Flak for childhood tea seller Modi over plans for some young labor in India

Wed May 13, 2015 9:04am EDT
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By Rajesh Kumar Singh

NEW DELHI (Reuters) - Indian Prime Minister Narendra Modi has decided to exclude some family jobs from a revamped child labor law in a move with an unmistakable echo of his own childhood, when he helped his father sell tea from kettles at a railway station.

The federal cabinet on Wednesday approved amendments to a 1986 child labor law, aimed at imposing a broader ban on childhood work but also introducing a loophole for family businesses that critics say undermines efforts to end the practice.

Under the proposed changes, which must now be approved by parliament, children below the age of 14 may work after school or during vacations to help their "family or family enterprises".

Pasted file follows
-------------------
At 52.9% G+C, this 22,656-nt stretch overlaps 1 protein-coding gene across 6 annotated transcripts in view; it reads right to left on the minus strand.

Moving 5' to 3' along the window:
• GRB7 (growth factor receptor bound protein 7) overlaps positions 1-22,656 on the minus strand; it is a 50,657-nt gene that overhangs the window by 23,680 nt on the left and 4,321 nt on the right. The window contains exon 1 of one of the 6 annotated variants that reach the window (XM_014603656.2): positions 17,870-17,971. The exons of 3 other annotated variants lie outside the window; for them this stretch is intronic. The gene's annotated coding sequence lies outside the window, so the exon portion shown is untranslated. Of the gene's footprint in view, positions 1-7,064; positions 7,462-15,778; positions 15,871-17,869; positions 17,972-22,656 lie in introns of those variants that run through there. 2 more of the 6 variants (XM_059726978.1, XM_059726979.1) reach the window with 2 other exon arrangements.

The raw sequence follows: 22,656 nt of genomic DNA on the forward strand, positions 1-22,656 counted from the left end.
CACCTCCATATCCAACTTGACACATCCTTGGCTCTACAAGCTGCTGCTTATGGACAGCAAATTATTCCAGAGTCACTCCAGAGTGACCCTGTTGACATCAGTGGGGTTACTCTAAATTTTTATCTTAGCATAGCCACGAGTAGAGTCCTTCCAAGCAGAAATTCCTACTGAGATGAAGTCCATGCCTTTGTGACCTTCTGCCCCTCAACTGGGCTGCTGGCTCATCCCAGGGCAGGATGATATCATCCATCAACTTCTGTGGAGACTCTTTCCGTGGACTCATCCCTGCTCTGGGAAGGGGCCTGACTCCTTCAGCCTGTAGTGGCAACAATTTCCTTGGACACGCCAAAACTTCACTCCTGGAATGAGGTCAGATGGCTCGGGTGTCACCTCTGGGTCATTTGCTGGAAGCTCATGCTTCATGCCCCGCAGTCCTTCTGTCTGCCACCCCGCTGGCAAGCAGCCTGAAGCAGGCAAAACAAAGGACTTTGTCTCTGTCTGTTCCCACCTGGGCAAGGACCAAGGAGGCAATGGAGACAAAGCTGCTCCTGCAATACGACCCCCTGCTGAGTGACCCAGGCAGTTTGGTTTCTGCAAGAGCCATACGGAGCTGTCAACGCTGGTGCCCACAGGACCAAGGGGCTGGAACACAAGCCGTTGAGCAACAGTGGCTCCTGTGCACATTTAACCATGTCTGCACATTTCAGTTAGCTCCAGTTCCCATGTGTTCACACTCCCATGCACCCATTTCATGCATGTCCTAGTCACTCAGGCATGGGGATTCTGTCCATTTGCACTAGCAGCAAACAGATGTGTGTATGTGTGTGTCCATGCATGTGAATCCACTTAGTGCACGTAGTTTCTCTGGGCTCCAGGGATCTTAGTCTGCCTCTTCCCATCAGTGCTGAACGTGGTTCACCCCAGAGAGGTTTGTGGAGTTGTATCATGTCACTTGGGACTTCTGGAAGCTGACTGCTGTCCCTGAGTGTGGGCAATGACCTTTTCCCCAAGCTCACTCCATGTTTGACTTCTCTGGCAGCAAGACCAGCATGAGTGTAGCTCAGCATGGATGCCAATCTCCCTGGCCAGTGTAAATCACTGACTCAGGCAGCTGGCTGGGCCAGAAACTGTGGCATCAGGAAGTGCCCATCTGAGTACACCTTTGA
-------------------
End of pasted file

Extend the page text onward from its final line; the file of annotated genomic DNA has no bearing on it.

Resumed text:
The amendments would also apply to the entertainment industry and sports, except the circus.

Modi's administration said the proposed changes take into account India's socio-economic conditions and would protect its social fabric.

"In a large number of families, children help their parents in their occupations... children also learn the basics of occupations," the government said in a statement.

The move has drawn ire of child activists who say the exemption would open the doors for employing children in industries such as matchbox manufacturing, footwear and carpet making and would slow progress in eradicating child labor.

Some fear the changes could also be misused to deny education to girls, whose school drop-out rate is almost double than that of boys.   Continued...

Indian Prime Minister Narendra Modi attends the launch of the Jan Dhan Yojana, or the Scheme for People's Wealth, in New Delhi August 28, 2014.  REUTERS/Adnan Abidi